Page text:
3. Excellent reflection, Brandon!

    Due to low funds, my childhood was devoid of cable and a VCR. I relied on local UHF stations to provide me with my movie thrills. I even remember taping the audio of Star Trek II: The Wrath of Khan on two audio tapes and listening to them nightly as I went to bed.

    When we did get our first VCR, I filled tapes with Halloween shows like Peanuts and Garfield. That was when those specials played only once a year. Then, I had the ability to watch them as much as I wanted. I felt spoiled.

    I did purchase a laser disc player (bottom of the line model that needed to flip the discs halfway through viewing). Having it hooked up to a stereo system made the experience somewhat magical. My laser disc purchases were limited, but I did amass quite a VCR collection. Then I moved on to DVD and built a library of over three bookcases of movies. Begrudgingly, I moved on to BluRay but have since bought into the image and sound quality 100%. Now that I am at a premium for room, I still have one bookshelf of books and one of movie discs.

    Like you observed, most movies I bought on speculation, watched once, and moved on. Now that I have Netflix and Apple TV, I am infused with so many movies that don't cost additional prices and take no space whatsoever. When my wife asked why I purchase so few discs anymore, I realize that I have fully assimilated into the digital revolution. I can't honestly see buying a physical copy of a film unless it would be for the extras.

    As far as my advocacy is concerned, I recommend films here and there, yet so few movies have really been great. Trick 'R Treat, Christopher Nolan films, and a handful of horror suggestions get endorsed.

    But being of the generation that has access to so many movies after to wait patiently, I think the experience has changed me. Maybe my indifference comes from the glut of films I can view. Most times I wander through the Netflix listings longer than I actually watch something.

    Now that I think of it, part of the fun came form the waiting for the film. I recall The Blair Witch Project gaining hype and firing my curiosity. Or reading the TV guide that came in the Miami Herald on Sunday and seeing that John Carpenter's The Thing would be on Wednesday at 8. I thought about how great it was going to be to watch.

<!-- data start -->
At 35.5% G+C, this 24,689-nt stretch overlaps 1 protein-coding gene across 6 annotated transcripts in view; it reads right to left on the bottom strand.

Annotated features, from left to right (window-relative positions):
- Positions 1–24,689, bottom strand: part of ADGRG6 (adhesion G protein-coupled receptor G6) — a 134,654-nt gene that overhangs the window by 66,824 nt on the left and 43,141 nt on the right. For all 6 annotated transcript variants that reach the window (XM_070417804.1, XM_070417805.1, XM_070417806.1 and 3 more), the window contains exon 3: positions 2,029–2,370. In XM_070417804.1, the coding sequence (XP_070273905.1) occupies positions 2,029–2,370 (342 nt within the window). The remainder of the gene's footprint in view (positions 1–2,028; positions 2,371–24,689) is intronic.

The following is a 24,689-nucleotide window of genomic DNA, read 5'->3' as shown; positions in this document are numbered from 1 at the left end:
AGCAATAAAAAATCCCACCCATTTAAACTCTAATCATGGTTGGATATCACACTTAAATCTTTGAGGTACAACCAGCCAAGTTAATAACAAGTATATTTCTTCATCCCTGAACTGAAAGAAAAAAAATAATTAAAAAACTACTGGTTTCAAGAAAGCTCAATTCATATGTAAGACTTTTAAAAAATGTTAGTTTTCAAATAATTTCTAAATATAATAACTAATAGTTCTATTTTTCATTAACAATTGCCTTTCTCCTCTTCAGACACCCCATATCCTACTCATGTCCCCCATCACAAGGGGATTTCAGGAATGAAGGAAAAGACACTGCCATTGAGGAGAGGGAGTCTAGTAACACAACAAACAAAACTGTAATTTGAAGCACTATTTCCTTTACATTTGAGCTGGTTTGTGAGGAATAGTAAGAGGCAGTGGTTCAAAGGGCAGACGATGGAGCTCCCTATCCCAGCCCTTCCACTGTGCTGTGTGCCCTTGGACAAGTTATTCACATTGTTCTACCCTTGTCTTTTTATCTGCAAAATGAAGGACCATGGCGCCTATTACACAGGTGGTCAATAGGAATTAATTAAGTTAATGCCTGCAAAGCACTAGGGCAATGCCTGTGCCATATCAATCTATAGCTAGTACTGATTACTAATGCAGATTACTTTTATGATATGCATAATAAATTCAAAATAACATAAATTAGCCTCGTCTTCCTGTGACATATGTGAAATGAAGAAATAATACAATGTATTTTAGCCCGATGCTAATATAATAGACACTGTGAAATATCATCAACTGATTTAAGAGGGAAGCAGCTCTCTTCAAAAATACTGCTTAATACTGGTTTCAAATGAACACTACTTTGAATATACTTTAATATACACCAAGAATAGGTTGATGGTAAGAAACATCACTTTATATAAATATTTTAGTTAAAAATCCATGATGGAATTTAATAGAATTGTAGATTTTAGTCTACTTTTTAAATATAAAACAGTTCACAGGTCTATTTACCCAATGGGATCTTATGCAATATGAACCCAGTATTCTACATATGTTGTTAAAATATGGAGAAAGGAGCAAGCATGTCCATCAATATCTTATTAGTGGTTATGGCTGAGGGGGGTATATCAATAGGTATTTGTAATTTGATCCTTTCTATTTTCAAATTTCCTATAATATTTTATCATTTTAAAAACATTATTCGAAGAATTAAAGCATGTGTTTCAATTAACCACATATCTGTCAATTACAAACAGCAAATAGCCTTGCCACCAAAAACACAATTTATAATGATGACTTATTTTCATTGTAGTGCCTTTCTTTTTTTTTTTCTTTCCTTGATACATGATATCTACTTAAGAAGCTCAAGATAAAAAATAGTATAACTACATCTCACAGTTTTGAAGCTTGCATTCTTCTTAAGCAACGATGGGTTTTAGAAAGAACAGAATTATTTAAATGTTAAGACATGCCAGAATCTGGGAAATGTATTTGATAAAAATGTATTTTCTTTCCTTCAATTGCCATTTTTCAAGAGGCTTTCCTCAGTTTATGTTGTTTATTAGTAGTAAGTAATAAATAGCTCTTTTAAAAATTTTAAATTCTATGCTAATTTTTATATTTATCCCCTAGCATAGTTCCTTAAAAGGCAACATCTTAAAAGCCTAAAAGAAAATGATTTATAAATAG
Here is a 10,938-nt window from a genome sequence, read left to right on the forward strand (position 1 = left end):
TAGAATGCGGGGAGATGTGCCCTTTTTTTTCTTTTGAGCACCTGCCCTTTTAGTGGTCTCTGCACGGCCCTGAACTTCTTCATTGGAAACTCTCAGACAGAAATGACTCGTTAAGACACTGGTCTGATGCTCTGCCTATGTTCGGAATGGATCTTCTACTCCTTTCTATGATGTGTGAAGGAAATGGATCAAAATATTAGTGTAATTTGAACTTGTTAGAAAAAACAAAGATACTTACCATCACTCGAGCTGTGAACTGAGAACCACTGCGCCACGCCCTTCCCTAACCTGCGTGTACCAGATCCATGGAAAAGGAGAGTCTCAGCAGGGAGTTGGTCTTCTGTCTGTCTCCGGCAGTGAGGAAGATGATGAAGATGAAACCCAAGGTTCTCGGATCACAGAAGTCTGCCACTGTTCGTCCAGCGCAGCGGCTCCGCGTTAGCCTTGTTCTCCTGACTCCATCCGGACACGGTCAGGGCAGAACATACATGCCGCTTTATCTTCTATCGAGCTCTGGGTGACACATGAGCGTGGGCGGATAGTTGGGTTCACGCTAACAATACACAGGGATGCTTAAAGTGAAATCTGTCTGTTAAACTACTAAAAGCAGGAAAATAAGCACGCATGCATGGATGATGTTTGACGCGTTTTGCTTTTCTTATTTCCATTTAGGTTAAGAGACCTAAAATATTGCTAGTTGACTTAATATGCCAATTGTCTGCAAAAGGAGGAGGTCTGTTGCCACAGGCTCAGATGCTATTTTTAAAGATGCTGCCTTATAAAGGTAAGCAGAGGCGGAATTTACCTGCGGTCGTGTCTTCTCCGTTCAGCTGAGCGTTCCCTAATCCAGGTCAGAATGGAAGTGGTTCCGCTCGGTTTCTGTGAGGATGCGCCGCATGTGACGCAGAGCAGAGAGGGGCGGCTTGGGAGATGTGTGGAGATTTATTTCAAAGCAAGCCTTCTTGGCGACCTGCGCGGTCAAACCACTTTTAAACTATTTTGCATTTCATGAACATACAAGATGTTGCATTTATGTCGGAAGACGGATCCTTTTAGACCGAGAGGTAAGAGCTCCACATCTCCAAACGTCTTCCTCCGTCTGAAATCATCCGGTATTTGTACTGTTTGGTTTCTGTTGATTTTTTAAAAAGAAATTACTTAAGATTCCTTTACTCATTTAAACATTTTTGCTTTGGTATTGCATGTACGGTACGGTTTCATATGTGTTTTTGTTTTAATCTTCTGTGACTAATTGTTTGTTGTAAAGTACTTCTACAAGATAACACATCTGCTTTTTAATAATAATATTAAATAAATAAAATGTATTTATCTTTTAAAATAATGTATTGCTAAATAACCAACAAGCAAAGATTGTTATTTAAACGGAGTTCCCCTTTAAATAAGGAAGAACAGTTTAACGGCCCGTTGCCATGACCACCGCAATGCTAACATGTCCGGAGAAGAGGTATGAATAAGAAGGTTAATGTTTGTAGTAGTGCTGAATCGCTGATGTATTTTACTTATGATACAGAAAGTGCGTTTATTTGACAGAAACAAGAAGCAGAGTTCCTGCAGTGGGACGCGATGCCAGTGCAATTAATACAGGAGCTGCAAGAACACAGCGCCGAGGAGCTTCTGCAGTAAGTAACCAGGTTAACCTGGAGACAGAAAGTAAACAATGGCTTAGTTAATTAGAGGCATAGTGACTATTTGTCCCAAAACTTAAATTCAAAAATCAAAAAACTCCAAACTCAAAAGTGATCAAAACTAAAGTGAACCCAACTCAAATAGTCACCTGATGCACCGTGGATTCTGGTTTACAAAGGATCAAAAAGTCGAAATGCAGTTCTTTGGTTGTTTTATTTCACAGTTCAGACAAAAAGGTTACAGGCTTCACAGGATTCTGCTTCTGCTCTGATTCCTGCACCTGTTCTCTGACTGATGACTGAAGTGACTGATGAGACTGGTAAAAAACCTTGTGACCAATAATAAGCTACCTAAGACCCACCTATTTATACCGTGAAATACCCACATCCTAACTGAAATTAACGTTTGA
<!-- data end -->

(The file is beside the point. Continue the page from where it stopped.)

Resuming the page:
I don't have that hunger. Now, I have feeling of being full and never getting real satisfaction.There was something to waiting a year to see if Linus would witness the Great Pumpkin or if Garfield would escape the Pirate Ghosts. At this point, I can go on iTunes and find out immediately. Too much of a good thing, I guess...

  4. My next post: Horror Movie Ennui. If I had a nickel for every time I spent an hour browsing through Netflix and then deciding I didn't have enough time left to watch a movie I'd have at least tree-fiddy. lol The youngsters just don't understand delayed gratification (shakes cane at kids on lawn), but anticipation makes everything sweeter. I remember surreptitiously setting my alarm clock for the wee hours of the morning when I was a kid so I could watch The Howling on HBO on the 13" black and white television in my bedroom while everyone else slept. It's too easy now. Too much of a good thing, indeed.

    It pains me that I've been so thoroughly assimilated by the digital revolution, though I still can't quite wrap my head around "owning" a movie in the digital domain. That's got to be the greatest marketing scam in the history of capitalism. I am a bit of a picture quality queen, though, and that keeps me from succumbing entirely. In my experience, only Vudu comes close to rivaling the picture quality on Blu-ray, and even then the sound is inferior and there's always a chance that the movie will buffer at the worst possible moment.

    Thanks for the detailed comment, Carl. I like it when there's a dialog in the Comments section. It pleases me when a post prompts comments as long as the post itself. However it's really all just part of my master plan to trick others into writing all the new content for the Dog Farm. I'll just cut and paste the comments and put titles on them...

    Bwa-ha-ha! (rubs hands together fiendishly after setting the cane aside)

  5. Great post man. And yeah, EVERYONE should see REC. Amazing movie, as is part 2. There was no part 3 in my eyes :)